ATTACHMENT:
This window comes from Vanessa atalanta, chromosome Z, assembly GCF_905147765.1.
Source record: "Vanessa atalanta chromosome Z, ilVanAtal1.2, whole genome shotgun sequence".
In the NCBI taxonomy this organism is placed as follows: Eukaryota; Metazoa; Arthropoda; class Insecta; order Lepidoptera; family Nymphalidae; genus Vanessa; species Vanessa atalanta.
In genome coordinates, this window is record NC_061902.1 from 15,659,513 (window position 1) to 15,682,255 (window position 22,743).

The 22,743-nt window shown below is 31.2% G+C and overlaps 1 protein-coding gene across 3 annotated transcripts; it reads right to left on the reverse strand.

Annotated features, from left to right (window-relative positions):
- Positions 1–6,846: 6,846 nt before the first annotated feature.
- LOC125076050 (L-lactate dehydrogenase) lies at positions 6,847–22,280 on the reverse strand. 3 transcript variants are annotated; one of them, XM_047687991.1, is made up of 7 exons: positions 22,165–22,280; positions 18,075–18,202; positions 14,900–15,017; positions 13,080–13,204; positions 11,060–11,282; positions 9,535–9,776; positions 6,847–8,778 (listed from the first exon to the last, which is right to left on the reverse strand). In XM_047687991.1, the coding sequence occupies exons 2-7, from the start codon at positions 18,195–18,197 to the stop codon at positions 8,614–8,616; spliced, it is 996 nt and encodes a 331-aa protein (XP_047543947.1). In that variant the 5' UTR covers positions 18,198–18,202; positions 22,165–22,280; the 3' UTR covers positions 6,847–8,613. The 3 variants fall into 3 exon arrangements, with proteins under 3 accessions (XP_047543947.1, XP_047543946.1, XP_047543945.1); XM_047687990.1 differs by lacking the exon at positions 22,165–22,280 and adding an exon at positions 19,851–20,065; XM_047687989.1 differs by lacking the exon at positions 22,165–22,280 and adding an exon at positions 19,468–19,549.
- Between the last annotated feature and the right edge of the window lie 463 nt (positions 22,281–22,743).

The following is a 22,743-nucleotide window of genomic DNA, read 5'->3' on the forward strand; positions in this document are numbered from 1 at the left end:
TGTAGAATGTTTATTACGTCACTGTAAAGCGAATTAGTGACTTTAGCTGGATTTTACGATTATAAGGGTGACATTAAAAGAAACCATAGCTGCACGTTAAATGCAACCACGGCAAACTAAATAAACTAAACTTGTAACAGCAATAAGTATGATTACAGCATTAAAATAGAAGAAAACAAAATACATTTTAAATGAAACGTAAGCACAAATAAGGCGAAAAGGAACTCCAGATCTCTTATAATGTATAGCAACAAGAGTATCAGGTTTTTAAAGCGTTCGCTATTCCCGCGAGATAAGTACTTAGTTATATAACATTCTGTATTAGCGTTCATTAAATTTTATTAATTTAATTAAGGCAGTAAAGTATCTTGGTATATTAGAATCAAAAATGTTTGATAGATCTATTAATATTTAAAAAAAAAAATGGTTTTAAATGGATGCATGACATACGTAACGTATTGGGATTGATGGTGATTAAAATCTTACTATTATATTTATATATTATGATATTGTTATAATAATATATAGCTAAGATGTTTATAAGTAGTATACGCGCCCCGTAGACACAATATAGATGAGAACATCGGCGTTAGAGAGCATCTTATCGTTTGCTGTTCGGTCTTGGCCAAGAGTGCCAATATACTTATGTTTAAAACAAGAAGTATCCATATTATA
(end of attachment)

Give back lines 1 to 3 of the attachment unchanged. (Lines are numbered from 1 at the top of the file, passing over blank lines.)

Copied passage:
This window comes from Vanessa atalanta, chromosome Z, assembly GCF_905147765.1.
Source record: "Vanessa atalanta chromosome Z, ilVanAtal1.2, whole genome shotgun sequence".
In the NCBI taxonomy this organism is placed as follows: Eukaryota; Metazoa; Arthropoda; class Insecta; order Lepidoptera; family Nymphalidae; genus Vanessa; species Vanessa atalanta.